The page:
Family History: Does Knowing Your Ancestors Matter?
Your History Matters
Have you ever wondered about your family history? I learned through my psychotherapy training that trauma can actually be passed down through generations. Why does this matter?
It is entirely possible that part of how you came to be “the way you are” has nothing to do with your life experiences, but has to do with the experiences of your ancestors.
That is wild to think about. Our natural responses to trauma can take many forms including anxiety, depression, fear, shame, etc. We can also improve the physical and emotional health of the next generation by breaking these patterns in our own lives. Whether we like it or not, we are all connected to countless others and influenced by their stories.
As part of my training in graduate school to become a counselor, I made a genogram of my own family. This is basically a picture of my family tree. Many marriage and family therapists use genograms to gain a bigger picture perspective of interpersonal relationships and may go back for multiple generations.
Where Am I From?
A few weeks ago, I rather impulsively purchased a DNA kit from Ancestry.com. I should have results in 4-6 weeks. I have several questions that I have wondered for years and my curiosity got the best of me during some late night web surfing.
In creating my own genogram, I came across many family stories and learned a great deal about the cultures of my family. Unfortunately, I ran into some dead ends and items that did not make sense. For example, I have a great great grandmother who, according to family stories, was a Cherokee Native American. Her family died on the Trail of Tears and a Caucasian family adopted her.
I found a birth certificate for one of her children, and it has her listed as the mother. What was puzzling to me is that she was listed as being from Scotland. If my family stories are correct, she certainly was not Scottish. Perhaps her adoptive parents were Scottish? I wonder why she was not listed as Native American? Was she trying to pass for Scottish? I have so many questions.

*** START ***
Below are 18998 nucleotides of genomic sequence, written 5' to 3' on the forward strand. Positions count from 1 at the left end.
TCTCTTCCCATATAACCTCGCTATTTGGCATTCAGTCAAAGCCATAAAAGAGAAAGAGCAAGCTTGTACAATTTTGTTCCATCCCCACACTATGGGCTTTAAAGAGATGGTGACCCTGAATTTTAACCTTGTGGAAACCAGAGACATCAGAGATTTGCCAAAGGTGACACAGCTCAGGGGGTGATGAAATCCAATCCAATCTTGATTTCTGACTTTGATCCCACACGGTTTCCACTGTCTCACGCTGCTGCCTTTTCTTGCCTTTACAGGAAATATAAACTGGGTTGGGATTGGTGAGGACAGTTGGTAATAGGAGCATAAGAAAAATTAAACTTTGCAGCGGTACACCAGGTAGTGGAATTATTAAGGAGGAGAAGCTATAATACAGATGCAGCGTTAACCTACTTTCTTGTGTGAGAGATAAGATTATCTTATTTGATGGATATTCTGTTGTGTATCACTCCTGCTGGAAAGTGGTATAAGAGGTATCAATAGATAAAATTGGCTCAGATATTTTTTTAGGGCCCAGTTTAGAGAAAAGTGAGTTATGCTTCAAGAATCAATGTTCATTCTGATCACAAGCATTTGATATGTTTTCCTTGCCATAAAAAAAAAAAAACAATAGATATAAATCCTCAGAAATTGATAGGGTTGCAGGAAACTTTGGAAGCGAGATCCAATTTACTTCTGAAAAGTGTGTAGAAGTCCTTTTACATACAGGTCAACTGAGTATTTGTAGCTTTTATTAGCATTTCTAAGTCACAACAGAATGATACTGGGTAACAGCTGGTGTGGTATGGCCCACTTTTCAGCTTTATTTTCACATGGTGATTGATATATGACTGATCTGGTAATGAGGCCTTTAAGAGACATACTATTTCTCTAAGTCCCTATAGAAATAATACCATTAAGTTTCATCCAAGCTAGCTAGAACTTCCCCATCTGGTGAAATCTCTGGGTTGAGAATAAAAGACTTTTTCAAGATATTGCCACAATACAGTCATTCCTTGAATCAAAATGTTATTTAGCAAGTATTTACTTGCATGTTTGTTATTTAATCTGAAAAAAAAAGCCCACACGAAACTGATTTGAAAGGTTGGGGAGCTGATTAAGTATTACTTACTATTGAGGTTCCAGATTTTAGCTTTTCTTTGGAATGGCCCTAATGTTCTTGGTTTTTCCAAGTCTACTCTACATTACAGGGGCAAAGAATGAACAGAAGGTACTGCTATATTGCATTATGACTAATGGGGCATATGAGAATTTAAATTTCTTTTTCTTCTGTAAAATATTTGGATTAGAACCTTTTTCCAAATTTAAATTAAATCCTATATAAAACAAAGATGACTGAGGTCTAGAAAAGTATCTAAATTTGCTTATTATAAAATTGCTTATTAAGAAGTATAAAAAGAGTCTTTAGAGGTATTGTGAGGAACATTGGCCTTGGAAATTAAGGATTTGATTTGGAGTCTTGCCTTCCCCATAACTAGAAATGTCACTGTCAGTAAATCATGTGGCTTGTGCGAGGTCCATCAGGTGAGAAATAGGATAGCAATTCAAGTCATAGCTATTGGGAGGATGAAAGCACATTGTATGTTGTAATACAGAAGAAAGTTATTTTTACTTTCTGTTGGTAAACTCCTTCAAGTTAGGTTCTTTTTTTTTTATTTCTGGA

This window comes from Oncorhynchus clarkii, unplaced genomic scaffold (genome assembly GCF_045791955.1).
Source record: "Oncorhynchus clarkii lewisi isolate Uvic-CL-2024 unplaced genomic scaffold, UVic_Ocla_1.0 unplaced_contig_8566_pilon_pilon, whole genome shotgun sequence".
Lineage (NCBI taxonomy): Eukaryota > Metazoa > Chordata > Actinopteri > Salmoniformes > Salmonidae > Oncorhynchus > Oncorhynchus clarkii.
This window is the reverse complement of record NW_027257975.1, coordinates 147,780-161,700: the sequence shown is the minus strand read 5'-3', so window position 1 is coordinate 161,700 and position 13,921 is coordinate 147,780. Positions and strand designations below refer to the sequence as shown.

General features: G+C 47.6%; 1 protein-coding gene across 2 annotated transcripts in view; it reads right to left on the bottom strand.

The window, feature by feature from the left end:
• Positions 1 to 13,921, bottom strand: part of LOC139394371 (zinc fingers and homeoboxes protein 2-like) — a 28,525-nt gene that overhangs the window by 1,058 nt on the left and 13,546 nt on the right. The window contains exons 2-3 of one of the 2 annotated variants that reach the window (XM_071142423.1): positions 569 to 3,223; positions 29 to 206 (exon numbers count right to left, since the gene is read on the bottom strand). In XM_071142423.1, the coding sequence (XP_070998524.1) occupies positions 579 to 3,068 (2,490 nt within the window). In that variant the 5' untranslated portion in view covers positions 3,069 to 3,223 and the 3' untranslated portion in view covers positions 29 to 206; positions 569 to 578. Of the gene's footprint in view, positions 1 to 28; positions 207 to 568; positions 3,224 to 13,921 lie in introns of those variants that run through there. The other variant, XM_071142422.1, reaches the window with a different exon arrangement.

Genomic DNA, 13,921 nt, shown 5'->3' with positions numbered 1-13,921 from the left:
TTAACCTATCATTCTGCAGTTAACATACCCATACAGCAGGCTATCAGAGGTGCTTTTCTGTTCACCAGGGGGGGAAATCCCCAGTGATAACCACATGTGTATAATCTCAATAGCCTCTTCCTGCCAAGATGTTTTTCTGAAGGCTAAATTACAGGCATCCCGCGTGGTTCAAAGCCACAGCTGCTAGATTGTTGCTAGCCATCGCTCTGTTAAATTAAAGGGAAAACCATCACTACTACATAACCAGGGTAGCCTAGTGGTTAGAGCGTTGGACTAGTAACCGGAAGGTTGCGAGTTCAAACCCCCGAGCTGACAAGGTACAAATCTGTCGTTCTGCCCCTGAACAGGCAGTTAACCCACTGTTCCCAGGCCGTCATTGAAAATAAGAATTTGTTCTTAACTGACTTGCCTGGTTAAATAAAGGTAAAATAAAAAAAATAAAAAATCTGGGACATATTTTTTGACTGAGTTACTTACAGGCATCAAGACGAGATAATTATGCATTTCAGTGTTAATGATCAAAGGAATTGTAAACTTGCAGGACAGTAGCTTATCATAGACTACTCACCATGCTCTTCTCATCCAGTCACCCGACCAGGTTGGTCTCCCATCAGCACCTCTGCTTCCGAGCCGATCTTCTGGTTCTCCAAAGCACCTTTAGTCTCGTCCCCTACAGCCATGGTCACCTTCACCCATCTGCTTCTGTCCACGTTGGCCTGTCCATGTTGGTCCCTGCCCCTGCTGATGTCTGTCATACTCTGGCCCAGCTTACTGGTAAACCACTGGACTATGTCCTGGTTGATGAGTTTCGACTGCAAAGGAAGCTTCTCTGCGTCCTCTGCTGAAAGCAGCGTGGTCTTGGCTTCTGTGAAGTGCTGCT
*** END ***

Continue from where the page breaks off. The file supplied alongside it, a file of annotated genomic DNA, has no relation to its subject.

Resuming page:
I also have a family history of triple negative breast cancer. This particular type of cancer is three times more likely to be diagnosed in African American women. If you look at me, I am about as Caucasian looking as one can be. I have light skin, freckles, and red hair. I may be completely wrong, but I cannot help wondering if there is African DNA in my family tree. Another burning question, and it might even impact my health. All of these possibilities are fascinating to me.
Who is My Tribe?
Even if I am 100% Scottish (as one might guess from my looks), I feel it is important to know my history. Once I receive my DNA results, I plan to research those cultures further to fill in the gaps in my own story. I will post my results as soon as I receive them. I cannot wait!
Do you think it is important to know the history of your own culture(s)? Why or why not?
Check out Summit Family Therapy in Peoria, IL to learn more about Dr. Courtney Stivers’ professional work.
i really recommand the published books of Bert Hellinger, a german therapist, who was working especially with this kind of ideas…
Yes, looking at the past can illuminate the present! This happened for me doing a genogram as well….I couldn’t understand my issues with co-dependency because there was no alcoholism in my immediate family or in any of my grandparents….but back a little further and there it was! Suddenly, I had a lot more clarity and compassion for my family members. The alcohol was gone, but the the distorted thinking was still being passed on. I can now recognize it and change those patterns as a gift to my kids. The gift of healthy boundaries. What a legacy! Thank you God!
I think we all look for meaning where we can. Especially if we feel like the events in our lives are inexplicable. So if unearthing family history helps us make sense of things, I’m sure it can be valuable. I am interested in the theory of trauma being passed down generations, as my maternal grandmother experienced exactly the same kind of childhood abuse as me. I always thought it was just coincidence, but after reading Peter Levine’s ‘Waking the Tiger’ recently I have discovered this type of repeated narrative happens often. I look forward to hearing what your DNA tells you!